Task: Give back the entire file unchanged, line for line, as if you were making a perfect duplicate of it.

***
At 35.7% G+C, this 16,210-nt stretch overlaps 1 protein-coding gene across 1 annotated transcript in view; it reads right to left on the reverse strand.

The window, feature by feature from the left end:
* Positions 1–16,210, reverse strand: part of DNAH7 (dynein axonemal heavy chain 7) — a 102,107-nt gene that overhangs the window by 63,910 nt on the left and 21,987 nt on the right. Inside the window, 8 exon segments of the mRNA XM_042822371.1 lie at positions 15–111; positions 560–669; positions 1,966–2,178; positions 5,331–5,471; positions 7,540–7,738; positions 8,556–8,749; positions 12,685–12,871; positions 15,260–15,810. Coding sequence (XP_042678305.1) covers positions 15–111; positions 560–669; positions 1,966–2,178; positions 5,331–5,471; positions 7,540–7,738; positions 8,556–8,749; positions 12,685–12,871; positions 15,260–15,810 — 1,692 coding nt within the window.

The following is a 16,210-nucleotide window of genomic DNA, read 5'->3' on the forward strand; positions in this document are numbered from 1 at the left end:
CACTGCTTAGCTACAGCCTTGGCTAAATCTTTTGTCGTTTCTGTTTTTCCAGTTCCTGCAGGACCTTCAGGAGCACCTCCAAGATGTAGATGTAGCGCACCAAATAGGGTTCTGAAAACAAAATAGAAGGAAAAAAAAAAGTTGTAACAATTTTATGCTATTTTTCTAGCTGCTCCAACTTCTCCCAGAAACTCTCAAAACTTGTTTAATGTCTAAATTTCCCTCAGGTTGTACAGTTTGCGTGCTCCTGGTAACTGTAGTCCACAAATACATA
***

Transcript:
At 35.7% G+C, this 16,210-nt stretch overlaps 1 protein-coding gene across 1 annotated transcript in view; it reads right to left on the reverse strand.

The window, feature by feature from the left end:
* Positions 1–16,210, reverse strand: part of DNAH7 (dynein axonemal heavy chain 7) — a 102,107-nt gene that overhangs the window by 63,910 nt on the left and 21,987 nt on the right. Inside the window, 8 exon segments of the mRNA XM_042822371.1 lie at positions 15–111; positions 560–669; positions 1,966–2,178; positions 5,331–5,471; positions 7,540–7,738; positions 8,556–8,749; positions 12,685–12,871; positions 15,260–15,810. Coding sequence (XP_042678305.1) covers positions 15–111; positions 560–669; positions 1,966–2,178; positions 5,331–5,471; positions 7,540–7,738; positions 8,556–8,749; positions 12,685–12,871; positions 15,260–15,810 — 1,692 coding nt within the window.

The following is a 16,210-nucleotide window of genomic DNA, read 5'->3' on the forward strand; positions in this document are numbered from 1 at the left end:
CACTGCTTAGCTACAGCCTTGGCTAAATCTTTTGTCGTTTCTGTTTTTCCAGTTCCTGCAGGACCTTCAGGAGCACCTCCAAGATGTAGATGTAGCGCACCAAATAGGGTTCTGAAAACAAAATAGAAGGAAAAAAAAAAGTTGTAACAATTTTATGCTATTTTTCTAGCTGCTCCAACTTCTCCCAGAAACTCTCAAAACTTGTTTAATGTCTAAATTTCCCTCAGGTTGTACAGTTTGCGTGCTCCTGGTAACTGTAGTCCACAAATACATA